3. Magnetic States of Single-Domain Grains

3.1. Chemically Homogeneous Single-Domain Grains

[15]  The magnetic state stability is largely controlled by factors unrelated to the external field and giving rise to various anisotropy effects. Along with the natural crystalline form anisotropy, the stress, diffusion, exchange, surface, and other types of anisotropy that are comparable in value with the natural anisotropy can be present in a real ferromagnetic material.

[16]  Below, as an example, we address a uniaxial homogeneously magnetized grain having the shape of an ellipsoid of revolution and neglect all types of anisotropy except the natural crystalline and form anisotropies.

[17]  In this case, as was shown in [Afremov and Belokon, 1976, 1977], if the dimensionless constants of crystalline and form anisotropy are positive ( kA > 0 and kN > 0, respectively), the magnetic moment of a grain is oriented along the effective axis of anisotropy, making the angle


with the axis of the crystalline anisotropy, and its orientation in the equilibrium state can be either parallel or antiparallel to the chosen direction. The critical field H0 of the transition of one equilibrium state into another is determined by the effective constant of anisotropy K:


[18]  This result is remarkable because it indicates the presence of a spectrum of critical fields in a system of particles differing in kN and a. Moreover, of the entire set of particles with fixed angle a, particles meeting the condition kN = -kA cos 2a possess the weakest critical field H0 = kA Is sin 2a.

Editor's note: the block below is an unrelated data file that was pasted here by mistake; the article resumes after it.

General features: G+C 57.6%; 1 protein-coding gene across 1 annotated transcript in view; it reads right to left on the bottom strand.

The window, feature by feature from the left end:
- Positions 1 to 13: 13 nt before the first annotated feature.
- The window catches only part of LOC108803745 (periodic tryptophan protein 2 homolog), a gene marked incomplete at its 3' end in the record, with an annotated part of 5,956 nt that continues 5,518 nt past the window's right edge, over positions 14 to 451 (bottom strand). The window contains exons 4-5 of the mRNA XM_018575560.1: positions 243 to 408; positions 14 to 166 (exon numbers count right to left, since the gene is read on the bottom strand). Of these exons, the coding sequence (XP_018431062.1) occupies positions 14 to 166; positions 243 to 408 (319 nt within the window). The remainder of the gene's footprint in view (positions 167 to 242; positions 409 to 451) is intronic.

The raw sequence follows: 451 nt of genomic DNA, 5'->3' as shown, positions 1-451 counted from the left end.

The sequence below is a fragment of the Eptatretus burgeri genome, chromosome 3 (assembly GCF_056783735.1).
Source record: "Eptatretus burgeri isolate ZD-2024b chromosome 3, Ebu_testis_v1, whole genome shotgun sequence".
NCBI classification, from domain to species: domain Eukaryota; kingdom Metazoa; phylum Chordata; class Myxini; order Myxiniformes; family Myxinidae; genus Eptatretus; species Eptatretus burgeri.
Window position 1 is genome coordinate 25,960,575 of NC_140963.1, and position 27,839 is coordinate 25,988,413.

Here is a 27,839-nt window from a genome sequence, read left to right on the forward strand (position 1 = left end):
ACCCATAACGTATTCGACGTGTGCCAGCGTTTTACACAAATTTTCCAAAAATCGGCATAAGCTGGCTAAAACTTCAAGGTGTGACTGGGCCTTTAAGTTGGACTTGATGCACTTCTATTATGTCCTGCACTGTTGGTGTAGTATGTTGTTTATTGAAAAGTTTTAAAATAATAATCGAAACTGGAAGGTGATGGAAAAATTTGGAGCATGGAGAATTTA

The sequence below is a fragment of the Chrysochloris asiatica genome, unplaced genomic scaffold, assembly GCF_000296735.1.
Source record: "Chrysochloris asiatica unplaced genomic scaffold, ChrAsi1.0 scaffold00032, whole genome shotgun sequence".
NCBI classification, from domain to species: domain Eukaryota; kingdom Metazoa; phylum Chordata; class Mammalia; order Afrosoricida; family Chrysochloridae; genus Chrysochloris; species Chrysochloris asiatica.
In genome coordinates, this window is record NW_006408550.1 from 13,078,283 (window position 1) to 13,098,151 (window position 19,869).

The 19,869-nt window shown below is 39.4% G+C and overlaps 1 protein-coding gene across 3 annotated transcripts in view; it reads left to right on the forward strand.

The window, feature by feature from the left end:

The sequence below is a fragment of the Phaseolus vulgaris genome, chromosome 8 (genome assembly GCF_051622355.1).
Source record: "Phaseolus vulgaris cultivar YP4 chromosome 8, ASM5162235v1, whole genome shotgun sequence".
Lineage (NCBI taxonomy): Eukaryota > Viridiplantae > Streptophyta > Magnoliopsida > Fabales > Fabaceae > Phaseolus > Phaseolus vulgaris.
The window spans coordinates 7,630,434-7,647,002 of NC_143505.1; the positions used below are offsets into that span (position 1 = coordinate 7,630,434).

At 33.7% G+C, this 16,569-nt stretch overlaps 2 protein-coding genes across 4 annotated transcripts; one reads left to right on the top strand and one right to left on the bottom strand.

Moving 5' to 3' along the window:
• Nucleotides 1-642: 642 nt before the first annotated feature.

[19]  Analysis of equilibrium magnetic moment states in grains with kAge 0, kNle 0 and kAle 0, kNge 0 [Afremov and Belokon, 1979] shows that equilibrium orientations of the magnetic moment are determined (??) in these cases in the same way as at kAge 0, kNge 0 whereas, in a magnetic field directed along such an effective easy axis, an irreversible change in the magnetic moment takes place upon reaching the critical field


[20]  With kAle 0, kNle 0, the effective easy axis coincides with the intersection of "easy" planes specified by the anisotropy of form and the natural crystalline anisotropy. The orientation of the grain magnetic moment changes irreversibly upon reaching the critical field [Afremov and Belokon, 1979]


The study of nonspherical particles under uniaxial compression [Afremov and Belokon, 1980a, 1980b] showed that the magnetic moment of a grain is oriented along an effective axis whose position and the effective constant of anisotropy are determined by anisotropy of the crystalline, form and stress types. If the external field is applied along the effective axis and makes an angle b with the axis of the crystalline anisotropy, the position of the effective axis and the critical field of the grain magnetic moment remagnetization depend on the above types of anisotropy as follows:



where li are magnetostriction constants of a uniaxial crystal and s denotes uniaxial stresses. If the stresses are perpendicular to the plane ( kA, kN ), we have



As in the case of two types of anisotropy, the critical field can behave nonmonotonically with variations in the applied stresses. With the stresses oriented parallel to the plane ( kA, kN ), the critical field reaches the minimum value H0 min = kAIs sin(2a - y0) at